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Machine for making pipes or tubes ot lead

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US2296A
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cylinder
press
fig
piston
tatham
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    • BPERFORMING OPERATIONS; TRANSPORTING
    • B21MECHANICAL METAL-WORKING WITHOUT ESSENTIALLY REMOVING MATERIAL; PUNCHING METAL
    • B21CMANUFACTURE OF METAL SHEETS, WIRE, RODS, TUBES OR PROFILES, OTHERWISE THAN BY ROLLING; AUXILIARY OPERATIONS USED IN CONNECTION WITH METAL-WORKING WITHOUT ESSENTIALLY REMOVING MATERIAL
    • B21C23/00Extruding metal; Impact extrusion
    • B21C23/21Presses specially adapted for extruding metal
    • B21C23/217Tube extrusion presses

Description

G. N. TATHAM 8u B. TATHAM, J1". MAKING 11111111 PIPE.

1112.296. Patent/@11 001. 11, 1841.

. x2* Y 1111111111.11x

UNITED STATES PATENT OFFICE.

GEO. N. TATHAM AND B.V TATHAM, JR., OF PHILADELPHIA, PENNSYLVANIA.

MACHINE EOE Maxine PIPEs OE TtEEs OE LEA-n, Tin, AND OTHER METALLIC sUBsTANCEs.-

specificaties of Letters' Patent No. 2,296, dated' october 11, 1841.

To @ZZ cli/40m t 'may concern v Be it known that we, GEORGE N. Teri-IAM and BENJAMIN TATHAM, Jr., bothof the citvof Philadelphia and State of Pennsylvania, have invented certain new and useful improvements in machinery or' apparatus fo-r making and manufacturing pipes and tubes of lead, tin, and other metallic substances and their alloys; and we do hereby declare that the following is a full, clear, and exact description of the construction and operation of the same, reference being had to the accompanying drawings, making part of this specification.

Our invention of these certain improvements applies principally to the machinery or apparatus for making or manufacturing pipes and tubes from lead or a mixture or compound of lead with other metals as tin or zinc or any other compound or alloy of soft metals capable of being squeezed or forced by means of greatpressure from out of a cylinder or receiver through or between apertures dies and cores when in a solid state described and set forth in the specification of a patent granted to Thomas Burr of Great Britain, and also described in the first volume of the first series of the London J @waal of Arts and Sciences as therein will appear: and our said invention is applicable in part also to other machinery for manufacturing leaden and other metallic. pipes which will be hereinafter referred to. l

In the plan described by Thomas Burr the core (for the formation of the inner'` diameter or caliber of the pipe) is attached to the end of the piston, and advancing before it through the cylinder, became bent and twisted out of center with the dies, thus preventing or destroying the uniformity of thickness or the centrality of the bore of the pipes. This defect resulted from the difference of expansion and contraction, and from the extreme pressure required to drive outthe solid metal, and from several other causes the effect of which was to render that plan ineHective and ineligible. These defects it is the object of our improvements to remedy.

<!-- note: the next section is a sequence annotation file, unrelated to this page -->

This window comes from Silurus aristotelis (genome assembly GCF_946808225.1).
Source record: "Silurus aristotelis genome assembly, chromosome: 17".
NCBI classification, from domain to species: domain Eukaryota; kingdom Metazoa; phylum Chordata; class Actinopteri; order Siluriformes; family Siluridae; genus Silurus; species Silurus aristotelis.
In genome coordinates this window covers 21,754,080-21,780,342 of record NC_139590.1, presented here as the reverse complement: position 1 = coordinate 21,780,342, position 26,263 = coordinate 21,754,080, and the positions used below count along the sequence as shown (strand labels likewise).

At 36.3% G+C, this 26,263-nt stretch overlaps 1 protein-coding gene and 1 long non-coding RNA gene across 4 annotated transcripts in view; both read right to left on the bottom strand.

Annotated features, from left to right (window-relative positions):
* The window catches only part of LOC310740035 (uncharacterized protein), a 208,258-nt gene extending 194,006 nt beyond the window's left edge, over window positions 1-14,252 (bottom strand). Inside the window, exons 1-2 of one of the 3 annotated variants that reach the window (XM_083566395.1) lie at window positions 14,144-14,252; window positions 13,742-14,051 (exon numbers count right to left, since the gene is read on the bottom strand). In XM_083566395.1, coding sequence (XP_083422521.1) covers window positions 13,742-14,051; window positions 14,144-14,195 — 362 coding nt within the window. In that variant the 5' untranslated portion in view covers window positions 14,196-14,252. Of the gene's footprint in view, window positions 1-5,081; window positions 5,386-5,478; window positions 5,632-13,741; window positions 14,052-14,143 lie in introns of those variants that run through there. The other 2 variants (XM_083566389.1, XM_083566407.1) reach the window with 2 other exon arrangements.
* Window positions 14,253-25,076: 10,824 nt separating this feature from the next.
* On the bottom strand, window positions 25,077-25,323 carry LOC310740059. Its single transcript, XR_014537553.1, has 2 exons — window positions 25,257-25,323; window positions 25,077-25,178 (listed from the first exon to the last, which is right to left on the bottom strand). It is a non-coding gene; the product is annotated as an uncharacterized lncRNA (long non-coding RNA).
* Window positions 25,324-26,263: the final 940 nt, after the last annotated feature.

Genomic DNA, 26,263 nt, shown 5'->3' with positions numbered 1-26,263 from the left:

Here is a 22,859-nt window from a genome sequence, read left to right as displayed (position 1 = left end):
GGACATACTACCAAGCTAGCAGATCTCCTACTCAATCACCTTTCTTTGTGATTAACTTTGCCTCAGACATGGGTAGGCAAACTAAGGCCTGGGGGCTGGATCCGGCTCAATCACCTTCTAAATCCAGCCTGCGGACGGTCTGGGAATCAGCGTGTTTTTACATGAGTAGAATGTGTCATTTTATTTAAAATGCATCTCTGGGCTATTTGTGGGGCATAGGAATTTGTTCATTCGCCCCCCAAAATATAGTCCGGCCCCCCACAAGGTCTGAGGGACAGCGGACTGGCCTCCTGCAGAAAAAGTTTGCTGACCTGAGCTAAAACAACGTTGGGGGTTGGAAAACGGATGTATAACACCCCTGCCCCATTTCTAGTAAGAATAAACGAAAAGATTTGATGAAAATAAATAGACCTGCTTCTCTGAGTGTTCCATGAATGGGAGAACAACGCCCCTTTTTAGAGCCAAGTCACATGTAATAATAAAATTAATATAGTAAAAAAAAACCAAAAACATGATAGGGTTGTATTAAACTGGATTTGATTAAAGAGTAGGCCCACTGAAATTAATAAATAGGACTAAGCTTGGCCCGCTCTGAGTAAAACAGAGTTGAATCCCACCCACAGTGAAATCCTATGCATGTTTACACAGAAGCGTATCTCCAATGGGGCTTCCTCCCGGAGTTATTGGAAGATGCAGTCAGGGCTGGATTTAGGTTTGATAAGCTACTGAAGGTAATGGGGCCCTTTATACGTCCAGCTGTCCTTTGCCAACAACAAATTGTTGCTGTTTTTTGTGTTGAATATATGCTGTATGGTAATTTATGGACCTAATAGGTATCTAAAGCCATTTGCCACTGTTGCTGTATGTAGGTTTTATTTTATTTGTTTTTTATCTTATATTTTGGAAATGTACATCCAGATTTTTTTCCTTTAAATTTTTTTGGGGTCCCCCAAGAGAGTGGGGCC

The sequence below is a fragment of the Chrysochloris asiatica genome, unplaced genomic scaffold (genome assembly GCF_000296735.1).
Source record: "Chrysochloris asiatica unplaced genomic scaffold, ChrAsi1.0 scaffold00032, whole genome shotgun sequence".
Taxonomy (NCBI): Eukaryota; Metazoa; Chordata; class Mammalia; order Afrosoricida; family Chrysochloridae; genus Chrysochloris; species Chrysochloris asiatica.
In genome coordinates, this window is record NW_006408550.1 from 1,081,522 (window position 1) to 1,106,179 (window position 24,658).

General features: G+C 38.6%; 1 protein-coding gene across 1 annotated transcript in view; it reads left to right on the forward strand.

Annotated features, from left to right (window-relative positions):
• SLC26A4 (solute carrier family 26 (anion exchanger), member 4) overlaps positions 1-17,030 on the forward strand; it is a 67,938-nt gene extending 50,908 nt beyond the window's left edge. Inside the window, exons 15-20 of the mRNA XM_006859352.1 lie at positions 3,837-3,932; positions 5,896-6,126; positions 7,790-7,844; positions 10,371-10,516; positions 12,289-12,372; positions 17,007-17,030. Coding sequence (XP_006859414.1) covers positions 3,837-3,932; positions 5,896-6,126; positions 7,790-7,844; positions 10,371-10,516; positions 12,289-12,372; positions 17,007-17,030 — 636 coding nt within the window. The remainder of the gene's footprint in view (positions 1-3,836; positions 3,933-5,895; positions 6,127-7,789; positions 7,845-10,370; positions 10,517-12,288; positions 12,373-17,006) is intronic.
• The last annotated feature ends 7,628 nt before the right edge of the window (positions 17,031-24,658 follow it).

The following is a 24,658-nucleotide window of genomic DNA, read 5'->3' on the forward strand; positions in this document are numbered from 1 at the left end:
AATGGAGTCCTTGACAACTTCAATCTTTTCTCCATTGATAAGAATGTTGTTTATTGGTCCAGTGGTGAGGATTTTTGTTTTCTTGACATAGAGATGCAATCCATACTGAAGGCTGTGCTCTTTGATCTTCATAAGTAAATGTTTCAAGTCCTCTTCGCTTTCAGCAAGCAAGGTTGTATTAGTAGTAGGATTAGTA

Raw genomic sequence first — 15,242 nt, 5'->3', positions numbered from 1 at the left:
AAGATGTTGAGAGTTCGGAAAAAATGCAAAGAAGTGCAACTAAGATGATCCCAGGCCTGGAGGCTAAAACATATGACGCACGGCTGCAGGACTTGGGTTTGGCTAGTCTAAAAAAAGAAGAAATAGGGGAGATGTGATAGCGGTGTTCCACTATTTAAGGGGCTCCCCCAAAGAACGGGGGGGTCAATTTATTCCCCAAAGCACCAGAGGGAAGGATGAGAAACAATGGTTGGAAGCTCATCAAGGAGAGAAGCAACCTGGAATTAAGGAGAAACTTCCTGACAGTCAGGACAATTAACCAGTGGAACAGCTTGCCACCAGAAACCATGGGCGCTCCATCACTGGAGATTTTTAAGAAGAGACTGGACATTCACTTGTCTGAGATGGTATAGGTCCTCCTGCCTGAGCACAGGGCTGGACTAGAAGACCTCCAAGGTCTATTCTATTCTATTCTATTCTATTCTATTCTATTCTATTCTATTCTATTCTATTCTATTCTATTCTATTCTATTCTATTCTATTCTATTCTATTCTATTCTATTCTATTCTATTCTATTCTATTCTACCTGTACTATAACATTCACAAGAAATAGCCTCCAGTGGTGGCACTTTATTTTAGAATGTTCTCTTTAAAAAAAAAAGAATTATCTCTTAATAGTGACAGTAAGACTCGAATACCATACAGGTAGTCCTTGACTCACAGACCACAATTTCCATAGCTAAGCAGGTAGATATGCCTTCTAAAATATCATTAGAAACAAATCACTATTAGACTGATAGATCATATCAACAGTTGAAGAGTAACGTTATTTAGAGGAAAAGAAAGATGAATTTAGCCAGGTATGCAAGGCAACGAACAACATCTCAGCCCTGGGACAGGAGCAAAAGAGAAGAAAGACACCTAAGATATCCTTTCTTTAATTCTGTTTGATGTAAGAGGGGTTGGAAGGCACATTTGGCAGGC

Our said improvements may be fully understood by referring to the accompanying drawings and to the explanations thereof contained in this s ecification.

)We use a power ul hydraulic press, which is partially represented at Figure l. In this figure, a, a, is the cap or top of the press;

Z), I), the base or frame of thev bottom thereof, inclosing the great cylinder and the ram, which are not here exhibited. c, c, c, c, are the upright wrought iron pillars of the press. The pipes, the safety valve and other parts of the hydraulic press are not here represented. This engine is so Well known, and may be constructed in such variety of forms, as to render a description of itl unnecesasry, and the figure in the annexed drawings is intended only to exhibit the relative arrangements of the other parts of the apparatus.

)Ve use a strong iron cylinder constructed in a manner substantially resembling that described by Thomas Burr, andintended for precisely the same purposes. The die is secured at the upper end of the cylinder, between a circular plate, and the top of the cylinder, in an aperture or recess fitted to receive it. The top of the cylinder is attached by means of screws or bolts or otherwise thereto, so as to be easily removed and replaced.